My 16 yr old son is about to become an Eagle Scout in a few months. One of his friends moms who is a hardcore christian conservative pulled my son aside to tell him he may have some trouble getting his Eagle due to his being Agnostic. I assured him its all semantics and as long as he identifies his good moral character and his "beliefs" that help guide him that this should be good enough without lying or conforming.
Im quite honestly very upset w this woman but my son, who is an old soul and can handle issues like that way better than I can, reasurred me that its people like her are the exact reason he wants nothing to do with religion.
He absolutely gets it that he cannot say he does or does not believe as it is a christian organization that he has worked on most of his life. He only recently became interested in politics and was able to name his beliefs and in red state Indiana he is the minority for those alone
Any advice for my son on how he should handle the religious aspect of his becoming and Eagle Scout?
I have the same issue with my son who loves Boy Scouts and I love him participating in it. His name is Christian and he is a Christian, but he knows that I am vehemently opposed to religion, so I have issues with all of the God stuff in Scouts. I generally fake it when I am at meetings, etc., and I would never be a Scout leader as I know I could or would not want to pretend a belief in God. It's bad enough that the religious effectively lie to their children so I would feel an utter hypocrite if I lied knowing there is no God. It is a shame that Scouts is so religious but I do know it depends on which Pack and Troop you are with. There are quite a few around here in SoCal that are not as religious as others. You just have to cherry pick, just like Christians do with the bible in the first place. I dream of a secular society! Can't we have our own state? Just a little one?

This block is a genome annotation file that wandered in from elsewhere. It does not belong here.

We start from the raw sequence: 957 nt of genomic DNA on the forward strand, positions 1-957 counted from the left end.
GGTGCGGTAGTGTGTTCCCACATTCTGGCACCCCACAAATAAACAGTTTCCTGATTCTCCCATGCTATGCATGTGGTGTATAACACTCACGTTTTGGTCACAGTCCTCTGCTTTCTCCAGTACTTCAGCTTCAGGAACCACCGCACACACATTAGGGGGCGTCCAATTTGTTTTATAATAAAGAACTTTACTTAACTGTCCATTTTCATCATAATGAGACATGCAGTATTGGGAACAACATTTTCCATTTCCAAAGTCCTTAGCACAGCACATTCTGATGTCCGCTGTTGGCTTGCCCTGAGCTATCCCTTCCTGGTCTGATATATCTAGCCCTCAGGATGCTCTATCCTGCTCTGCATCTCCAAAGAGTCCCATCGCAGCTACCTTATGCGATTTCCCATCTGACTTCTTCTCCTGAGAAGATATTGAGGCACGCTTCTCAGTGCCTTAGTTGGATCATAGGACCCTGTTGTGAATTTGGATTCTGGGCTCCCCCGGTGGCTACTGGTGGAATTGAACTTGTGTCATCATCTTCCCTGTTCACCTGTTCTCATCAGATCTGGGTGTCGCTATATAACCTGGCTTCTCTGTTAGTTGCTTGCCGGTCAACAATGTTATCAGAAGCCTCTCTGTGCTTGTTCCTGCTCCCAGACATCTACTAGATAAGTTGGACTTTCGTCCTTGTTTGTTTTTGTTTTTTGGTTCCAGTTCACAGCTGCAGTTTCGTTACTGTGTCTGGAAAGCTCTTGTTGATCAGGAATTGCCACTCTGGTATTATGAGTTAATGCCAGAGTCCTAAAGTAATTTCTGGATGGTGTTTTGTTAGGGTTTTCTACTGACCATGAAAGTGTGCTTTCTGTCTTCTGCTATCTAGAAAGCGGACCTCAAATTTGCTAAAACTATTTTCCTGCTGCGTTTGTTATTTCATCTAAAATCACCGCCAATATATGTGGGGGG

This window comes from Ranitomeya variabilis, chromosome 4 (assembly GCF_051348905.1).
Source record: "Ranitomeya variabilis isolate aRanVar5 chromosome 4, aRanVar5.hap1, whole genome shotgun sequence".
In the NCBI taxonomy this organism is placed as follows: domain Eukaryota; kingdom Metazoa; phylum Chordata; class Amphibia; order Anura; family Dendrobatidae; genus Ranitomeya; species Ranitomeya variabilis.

It seems like he's already doing a good job handling them. I achieved Chief Scout (Canadian equivalent) when I was 16. I've never been religious, but not as well informed then as I am now. As long as he keeps looking for the truth, he'll be fine.
my grandson Michael is a junior at Cathedral, a life Scout with only his Eagle project awaiting. He is on the Rugby team, defending national Champs. Good for your son. I am more in line with you on issues like that. Good Christians are way too busy being good Christians to pull young people aside and try to maliciously hurt them. Tell him to fall back on a doctors creed---first do no harm. That all the major religions all have but one god. They can't all be wrong can they? In America we cannot put one ahead of the other without infringing on rights, so we much respect all the beliefs and the best way is to keep our personal relationship with divinity personal---within ourselves and sharing only with the higher poser we believe in an dit is infringing upon that right to have to answer questions about who what how we believe our freedom of religion absolves us of the necessity of answering such questions unless you want to sign a statement saying that I have to answer. and get it notarized as a legal document that I can take to court. That should solidify his position...don't you think?
Wait a few years and get him to join the Masons--become a Shriner---then the two of you can have some real fun. Shriners clowns, Shrine circus, etc. base upon Soloman's temple. so odd that Christians need all these reasons to do good--that doing good itself is not enough reason for them? I can
s explain it.......
the best advice I can give, I have a son too. is teach him all you can about religion, and the slimy ways of there believers, that they will twist reality to serve there brain washed thinking.all while pretending that they are a good person.